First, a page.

As the war persisted, so did the changes being made to the ornaments.  Early Shiny Brites had metal caps and hangers, but the war classified them as non-essential.  Soon the metal caps were replaced with cardboard tabs and homeowners used string to hang the ornament.  To make them appear brighter a small piece of tinsel was put inside the ornaments.  But, even this small use of metal was eventually prohibited. 

shiny bright stripe.png

After the war, restrictions on metal receded and the metal caps returned proudly stamped with the words "Made In the USA".  Shiny Brite became the largest ornament company in the world.  So, what happened to this once flourishing company?  In the late 1950s, plastic ornaments came on the scene, and soon durability was preferred over beauty.  Shiny Brite sadly closed its doors in 1962.

Shiny Brite Indents

Shiny Brite Indents

Shiny Brite UFOs or Atomic Age

Shiny Brite UFOs or Atomic Age

As I write, I sit looking at my Christmas tree decorated with Shiny Brites.  I realize they are much more than ornaments - they are fragile pieces of history, keepers of memories we have shared with our family and friends.  They take us back in our minds and hearts to a more uncomplicated time.  Shiny Brites - small works of art that remind us how fragile life is, but with a  little love and care can be enjoyed for years to come.  

This year, may your Christmas be Merry and "Shiny Brite"!

shiny bright.jpg

Wrapped with Care

Growing up it was a Christmas tradition for all the moms in our family to take their daughters to Granny’s house and teach them the fading art of gift-wrapping. It was a big deal and something to be taken seriously.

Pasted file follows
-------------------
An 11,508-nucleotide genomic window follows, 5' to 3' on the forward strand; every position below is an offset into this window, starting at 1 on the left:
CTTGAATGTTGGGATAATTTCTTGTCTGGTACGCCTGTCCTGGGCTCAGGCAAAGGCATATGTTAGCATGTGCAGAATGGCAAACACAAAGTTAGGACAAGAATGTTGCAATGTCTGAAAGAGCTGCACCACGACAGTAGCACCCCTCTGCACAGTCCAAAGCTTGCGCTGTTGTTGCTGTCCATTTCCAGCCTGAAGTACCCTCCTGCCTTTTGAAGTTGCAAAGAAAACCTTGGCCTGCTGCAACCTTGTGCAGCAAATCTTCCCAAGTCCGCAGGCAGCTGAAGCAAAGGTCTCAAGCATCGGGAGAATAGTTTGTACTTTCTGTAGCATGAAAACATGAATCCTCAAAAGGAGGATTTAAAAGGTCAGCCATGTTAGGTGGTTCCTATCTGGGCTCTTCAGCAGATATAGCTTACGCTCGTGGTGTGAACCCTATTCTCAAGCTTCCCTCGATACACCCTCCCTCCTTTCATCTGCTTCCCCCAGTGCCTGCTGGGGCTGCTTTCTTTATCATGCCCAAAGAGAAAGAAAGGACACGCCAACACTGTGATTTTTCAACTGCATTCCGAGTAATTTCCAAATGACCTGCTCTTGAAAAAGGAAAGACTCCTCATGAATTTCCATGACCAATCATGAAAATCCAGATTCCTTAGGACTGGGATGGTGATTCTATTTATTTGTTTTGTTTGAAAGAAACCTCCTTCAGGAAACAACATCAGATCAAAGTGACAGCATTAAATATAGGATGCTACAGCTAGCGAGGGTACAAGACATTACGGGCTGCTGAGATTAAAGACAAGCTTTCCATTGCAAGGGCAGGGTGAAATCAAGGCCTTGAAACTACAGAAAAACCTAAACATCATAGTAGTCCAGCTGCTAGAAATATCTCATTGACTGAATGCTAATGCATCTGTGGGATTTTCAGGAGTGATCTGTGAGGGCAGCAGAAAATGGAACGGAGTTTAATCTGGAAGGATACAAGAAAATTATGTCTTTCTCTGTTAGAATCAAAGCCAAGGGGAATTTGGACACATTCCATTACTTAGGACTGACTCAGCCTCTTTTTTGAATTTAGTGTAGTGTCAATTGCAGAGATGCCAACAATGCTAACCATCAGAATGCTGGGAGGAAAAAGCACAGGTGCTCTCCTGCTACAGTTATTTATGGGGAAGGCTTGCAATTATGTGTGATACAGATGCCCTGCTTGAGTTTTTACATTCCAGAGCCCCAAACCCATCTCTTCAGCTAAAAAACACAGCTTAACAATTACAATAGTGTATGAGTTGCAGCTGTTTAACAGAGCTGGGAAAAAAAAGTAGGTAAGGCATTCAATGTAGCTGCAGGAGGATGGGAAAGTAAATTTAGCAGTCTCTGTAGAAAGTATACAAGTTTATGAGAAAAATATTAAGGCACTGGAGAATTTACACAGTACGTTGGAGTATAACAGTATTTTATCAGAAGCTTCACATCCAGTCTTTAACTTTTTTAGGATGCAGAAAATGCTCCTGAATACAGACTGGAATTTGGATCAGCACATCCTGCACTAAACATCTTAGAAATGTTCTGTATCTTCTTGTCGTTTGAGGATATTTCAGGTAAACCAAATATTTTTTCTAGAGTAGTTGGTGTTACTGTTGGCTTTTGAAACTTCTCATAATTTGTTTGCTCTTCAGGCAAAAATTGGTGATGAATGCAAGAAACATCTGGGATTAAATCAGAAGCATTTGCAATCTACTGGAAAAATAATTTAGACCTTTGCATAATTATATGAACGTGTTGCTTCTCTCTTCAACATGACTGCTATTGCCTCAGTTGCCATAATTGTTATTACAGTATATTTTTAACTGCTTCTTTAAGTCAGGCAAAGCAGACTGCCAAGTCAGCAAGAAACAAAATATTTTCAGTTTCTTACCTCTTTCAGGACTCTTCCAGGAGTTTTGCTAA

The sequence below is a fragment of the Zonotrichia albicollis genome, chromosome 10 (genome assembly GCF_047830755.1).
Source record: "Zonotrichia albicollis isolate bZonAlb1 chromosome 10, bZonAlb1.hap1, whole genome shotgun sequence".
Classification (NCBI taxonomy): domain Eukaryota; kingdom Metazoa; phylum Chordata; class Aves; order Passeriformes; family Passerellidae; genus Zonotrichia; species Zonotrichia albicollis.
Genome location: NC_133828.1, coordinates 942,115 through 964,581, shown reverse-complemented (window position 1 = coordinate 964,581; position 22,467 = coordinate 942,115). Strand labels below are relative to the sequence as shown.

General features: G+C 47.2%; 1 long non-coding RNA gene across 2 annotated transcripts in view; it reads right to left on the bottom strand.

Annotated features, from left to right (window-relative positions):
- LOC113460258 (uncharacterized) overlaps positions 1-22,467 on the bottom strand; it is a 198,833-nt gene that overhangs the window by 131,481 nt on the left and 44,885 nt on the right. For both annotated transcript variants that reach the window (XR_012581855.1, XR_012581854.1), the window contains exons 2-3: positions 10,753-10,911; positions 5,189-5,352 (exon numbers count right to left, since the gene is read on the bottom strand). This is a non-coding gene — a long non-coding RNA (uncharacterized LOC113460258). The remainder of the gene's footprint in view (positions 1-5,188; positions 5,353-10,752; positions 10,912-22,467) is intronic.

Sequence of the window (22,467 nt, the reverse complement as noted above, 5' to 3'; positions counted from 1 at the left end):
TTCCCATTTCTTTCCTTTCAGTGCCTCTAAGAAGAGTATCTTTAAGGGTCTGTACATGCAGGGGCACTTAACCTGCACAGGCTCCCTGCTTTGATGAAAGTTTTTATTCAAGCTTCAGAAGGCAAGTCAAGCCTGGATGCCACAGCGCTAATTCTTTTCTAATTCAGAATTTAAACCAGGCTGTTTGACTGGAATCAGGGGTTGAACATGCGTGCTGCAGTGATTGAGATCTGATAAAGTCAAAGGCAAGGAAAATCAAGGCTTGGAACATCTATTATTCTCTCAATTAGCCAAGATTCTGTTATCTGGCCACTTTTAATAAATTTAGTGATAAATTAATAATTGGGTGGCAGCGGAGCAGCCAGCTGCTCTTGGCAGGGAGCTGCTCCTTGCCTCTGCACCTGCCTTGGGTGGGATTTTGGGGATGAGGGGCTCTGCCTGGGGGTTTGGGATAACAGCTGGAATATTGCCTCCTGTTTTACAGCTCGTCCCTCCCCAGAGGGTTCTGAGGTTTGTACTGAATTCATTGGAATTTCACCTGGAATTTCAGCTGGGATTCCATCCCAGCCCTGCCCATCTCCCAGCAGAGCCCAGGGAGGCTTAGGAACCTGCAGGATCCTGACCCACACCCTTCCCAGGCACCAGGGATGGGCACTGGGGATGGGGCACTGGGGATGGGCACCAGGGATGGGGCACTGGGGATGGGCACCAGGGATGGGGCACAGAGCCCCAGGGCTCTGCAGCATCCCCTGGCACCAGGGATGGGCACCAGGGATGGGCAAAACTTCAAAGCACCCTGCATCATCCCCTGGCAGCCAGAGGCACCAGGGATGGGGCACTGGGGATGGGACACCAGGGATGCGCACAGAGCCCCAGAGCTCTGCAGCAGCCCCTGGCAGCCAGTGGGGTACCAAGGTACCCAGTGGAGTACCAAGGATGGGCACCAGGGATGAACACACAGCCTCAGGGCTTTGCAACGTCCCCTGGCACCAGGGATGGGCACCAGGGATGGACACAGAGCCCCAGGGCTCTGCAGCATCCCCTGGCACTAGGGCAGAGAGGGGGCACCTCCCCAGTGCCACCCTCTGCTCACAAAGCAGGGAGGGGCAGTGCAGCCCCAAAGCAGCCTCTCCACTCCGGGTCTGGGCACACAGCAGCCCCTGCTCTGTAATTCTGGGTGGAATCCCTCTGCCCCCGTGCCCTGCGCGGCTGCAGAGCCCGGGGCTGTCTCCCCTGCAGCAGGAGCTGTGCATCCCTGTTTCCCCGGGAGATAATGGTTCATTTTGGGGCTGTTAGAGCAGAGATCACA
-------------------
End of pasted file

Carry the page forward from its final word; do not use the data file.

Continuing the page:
Preparations for this family tradition actually began the day after Christmas when the local Hallmark stores would put their Christmas paper on sale. My mom was always first in line because Hallmark was the Rolls Royce of wrapping paper and this was the only time she could afford to buy it. Once she made her selections the paper was carefully put away like fine china.

The following year with our prized gift wrap in hand, we would head to Granny’s where we would find the house meticulously prepared. The dining room table was cleared, rolls of beautiful wrapping paper lined the walls, tissue paper laid in crisp neat layers, bows and ribbon sorted by color, and gift tags ready to be attached. It was as if you had walked into the art studio of one of the great masters. I could imagine the gifts themselves anxiously waiting their turn to receive the love and attention from one of the “master wrappers”.